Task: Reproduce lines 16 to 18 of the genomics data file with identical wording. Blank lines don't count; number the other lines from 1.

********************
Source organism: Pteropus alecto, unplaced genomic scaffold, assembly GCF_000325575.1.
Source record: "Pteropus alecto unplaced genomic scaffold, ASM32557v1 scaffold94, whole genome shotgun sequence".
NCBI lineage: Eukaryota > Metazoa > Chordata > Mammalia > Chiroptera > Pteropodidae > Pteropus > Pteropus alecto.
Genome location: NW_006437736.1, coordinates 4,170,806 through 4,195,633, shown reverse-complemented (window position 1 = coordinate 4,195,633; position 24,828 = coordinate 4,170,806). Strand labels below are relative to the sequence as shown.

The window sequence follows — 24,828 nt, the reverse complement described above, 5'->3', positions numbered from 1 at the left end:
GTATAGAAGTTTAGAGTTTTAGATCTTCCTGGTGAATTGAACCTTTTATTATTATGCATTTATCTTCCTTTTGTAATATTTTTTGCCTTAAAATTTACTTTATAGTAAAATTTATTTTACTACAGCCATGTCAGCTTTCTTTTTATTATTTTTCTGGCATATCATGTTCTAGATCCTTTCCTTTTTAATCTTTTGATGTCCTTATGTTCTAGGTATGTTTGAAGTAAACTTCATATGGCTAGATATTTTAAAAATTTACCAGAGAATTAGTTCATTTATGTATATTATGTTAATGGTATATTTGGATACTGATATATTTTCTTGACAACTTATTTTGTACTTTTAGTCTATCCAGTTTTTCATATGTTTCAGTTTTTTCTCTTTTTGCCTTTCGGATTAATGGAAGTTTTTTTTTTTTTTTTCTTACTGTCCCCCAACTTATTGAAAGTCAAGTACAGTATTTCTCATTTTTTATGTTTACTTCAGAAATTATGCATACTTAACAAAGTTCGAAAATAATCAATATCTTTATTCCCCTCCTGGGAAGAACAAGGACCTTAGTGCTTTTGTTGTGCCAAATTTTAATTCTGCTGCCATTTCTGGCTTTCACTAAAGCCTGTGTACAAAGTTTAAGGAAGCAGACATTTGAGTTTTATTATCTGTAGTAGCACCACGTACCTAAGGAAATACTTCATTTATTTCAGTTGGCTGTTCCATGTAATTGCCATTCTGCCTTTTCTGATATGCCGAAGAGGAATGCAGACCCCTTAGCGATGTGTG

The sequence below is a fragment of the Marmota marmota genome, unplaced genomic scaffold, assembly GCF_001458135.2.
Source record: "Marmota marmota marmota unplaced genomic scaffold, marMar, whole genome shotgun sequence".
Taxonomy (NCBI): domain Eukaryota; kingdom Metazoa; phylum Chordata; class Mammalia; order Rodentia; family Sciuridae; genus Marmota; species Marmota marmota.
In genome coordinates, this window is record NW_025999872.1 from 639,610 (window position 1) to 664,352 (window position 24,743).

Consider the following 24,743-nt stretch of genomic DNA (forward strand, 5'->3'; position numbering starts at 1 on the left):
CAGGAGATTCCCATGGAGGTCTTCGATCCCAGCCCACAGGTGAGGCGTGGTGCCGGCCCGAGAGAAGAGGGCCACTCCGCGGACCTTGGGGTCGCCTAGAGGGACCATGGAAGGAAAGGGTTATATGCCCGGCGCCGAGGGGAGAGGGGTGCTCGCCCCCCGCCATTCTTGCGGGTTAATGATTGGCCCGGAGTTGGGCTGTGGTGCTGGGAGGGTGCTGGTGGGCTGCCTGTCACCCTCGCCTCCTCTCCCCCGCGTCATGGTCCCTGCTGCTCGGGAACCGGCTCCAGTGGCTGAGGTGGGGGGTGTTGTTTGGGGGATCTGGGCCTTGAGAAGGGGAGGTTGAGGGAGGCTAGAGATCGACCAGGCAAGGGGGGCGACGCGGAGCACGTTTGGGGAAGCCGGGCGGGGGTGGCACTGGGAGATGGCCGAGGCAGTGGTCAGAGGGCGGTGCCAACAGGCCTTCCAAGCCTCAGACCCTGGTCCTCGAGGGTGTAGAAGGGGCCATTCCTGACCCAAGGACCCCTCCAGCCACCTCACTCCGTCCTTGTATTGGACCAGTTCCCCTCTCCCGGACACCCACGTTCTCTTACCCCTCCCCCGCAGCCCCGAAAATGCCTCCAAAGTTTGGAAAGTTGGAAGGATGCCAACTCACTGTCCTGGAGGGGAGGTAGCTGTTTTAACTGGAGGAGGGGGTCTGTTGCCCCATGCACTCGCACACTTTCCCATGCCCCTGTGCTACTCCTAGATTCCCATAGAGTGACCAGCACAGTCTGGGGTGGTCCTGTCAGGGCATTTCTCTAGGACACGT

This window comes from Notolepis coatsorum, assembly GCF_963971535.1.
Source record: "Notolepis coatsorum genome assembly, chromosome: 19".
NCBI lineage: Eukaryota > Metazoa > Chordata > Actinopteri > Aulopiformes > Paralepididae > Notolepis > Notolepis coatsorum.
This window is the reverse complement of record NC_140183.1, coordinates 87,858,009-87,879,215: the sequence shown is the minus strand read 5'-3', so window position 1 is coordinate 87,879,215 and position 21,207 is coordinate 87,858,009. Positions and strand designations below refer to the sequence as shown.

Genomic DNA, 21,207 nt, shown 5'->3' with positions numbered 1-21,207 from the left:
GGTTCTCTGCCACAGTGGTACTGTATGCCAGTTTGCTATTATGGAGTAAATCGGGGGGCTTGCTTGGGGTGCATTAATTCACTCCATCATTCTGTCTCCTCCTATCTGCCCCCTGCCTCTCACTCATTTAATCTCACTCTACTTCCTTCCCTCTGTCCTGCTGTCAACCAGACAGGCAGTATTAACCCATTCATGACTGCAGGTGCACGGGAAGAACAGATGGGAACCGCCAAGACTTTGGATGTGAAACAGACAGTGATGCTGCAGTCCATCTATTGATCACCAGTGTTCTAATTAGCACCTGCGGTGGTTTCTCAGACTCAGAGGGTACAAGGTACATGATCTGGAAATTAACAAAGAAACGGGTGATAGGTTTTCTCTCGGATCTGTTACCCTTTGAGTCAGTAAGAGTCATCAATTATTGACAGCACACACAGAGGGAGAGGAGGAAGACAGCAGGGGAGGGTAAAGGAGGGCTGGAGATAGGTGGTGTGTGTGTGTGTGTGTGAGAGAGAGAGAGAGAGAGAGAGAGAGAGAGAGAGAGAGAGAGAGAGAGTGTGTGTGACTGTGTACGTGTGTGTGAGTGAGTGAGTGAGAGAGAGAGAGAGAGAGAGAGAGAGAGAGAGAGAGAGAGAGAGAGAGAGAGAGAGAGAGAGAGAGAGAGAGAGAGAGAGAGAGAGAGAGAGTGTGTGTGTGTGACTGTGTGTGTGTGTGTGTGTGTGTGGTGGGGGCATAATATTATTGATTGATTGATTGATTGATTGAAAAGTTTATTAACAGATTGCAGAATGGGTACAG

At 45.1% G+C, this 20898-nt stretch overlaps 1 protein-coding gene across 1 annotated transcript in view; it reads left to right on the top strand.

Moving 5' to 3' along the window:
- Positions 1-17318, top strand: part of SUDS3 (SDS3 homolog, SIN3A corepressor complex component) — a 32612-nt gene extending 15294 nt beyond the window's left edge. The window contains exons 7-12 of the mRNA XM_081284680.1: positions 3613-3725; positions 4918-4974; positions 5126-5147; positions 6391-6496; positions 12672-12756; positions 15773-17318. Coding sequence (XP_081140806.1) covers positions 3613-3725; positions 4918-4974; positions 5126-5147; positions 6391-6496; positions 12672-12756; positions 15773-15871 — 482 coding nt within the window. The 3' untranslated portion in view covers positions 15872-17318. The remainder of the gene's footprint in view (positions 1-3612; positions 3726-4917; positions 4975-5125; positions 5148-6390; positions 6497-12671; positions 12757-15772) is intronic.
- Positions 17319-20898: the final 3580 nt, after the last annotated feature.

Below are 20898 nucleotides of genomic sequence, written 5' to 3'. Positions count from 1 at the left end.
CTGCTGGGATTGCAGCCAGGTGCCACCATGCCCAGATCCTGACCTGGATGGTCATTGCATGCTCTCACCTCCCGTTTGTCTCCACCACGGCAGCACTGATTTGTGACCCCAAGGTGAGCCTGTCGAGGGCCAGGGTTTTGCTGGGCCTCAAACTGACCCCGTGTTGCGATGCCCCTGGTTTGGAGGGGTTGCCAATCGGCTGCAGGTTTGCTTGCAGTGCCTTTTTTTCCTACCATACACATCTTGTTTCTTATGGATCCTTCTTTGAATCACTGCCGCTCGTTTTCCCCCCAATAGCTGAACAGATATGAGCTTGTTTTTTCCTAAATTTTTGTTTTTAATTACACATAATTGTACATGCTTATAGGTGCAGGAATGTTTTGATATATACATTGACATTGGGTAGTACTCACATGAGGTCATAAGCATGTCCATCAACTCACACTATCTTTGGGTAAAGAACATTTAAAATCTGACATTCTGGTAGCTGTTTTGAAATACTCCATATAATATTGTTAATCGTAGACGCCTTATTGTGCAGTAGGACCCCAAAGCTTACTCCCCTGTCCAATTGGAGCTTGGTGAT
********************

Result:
This window is the reverse complement of record NC_140183.1, coordinates 87,858,009-87,879,215: the sequence shown is the minus strand read 5'-3', so window position 1 is coordinate 87,879,215 and position 21,207 is coordinate 87,858,009. Positions and strand designations below refer to the sequence as shown.

Genomic DNA, 21,207 nt, shown 5'->3' with positions numbered 1-21,207 from the left:
GGTTCTCTGCCACAGTGGTACTGTATGCCAGTTTGCTATTATGGAGTAAATCGGGGGGCTTGCTTGGGGTGCATTAATTCACTCCATCATTCTGTCTCCTCCTATCTGCCCCCTGCCTCTCACTCATTTAATCTCACTCTACTTCCTTCCCTCTGTCCTGCTGTCAACCAGACAGGCAGTATTAACCCATTCATGACTGCAGGTGCACGGGAAGAACAGATGGGAACCGCCAAGACTTTGGATGTGAAACAGACAGTGATGCTGCAGTCCATCTATTGATCACCAGTGTTCTAATTAGCACCTGCGGTGGTTTCTCAGACTCAGAGGGTACAAGGTACATGATCTGGAAATTAACAAAGAAACGGGTGATAGGTTTTCTCTCGGATCTGTTACCCTTTGAGTCAGTAAGAGTCATCAATTATTGACAGCACACACAGAGGGAGAGGAGGAAGACAGCAGGGGAGGGTAAAGGAGGGCTGGAGATAGGTGGTGTGTGTGTGTGTGTGTGAGAGAGAGAGAGAGAGAGAGAGAGAGAGAGAGAGAGAGAGAGAGAGAGTGTGTGTGACTGTGTACGTGTGTGTGAGTGAGTGAGTGAGAGAGAGAGAGAGAGAGAGAGAGAGAGAGAGAGAGAGAGAGAGAGAGAGAGAGAGAGAGAGAGAGAGAGAGAGAGAGAGAGAGAGAGAGAGTGTGTGTGTGTGACTGTGTGTGTGTGTGTGTGTGTGTGGTGGGGGCATAATATTATTGATTGATTGATTGATTGATTGAAAAGTTTATTAACAGATTGCAGAATGGGTACAG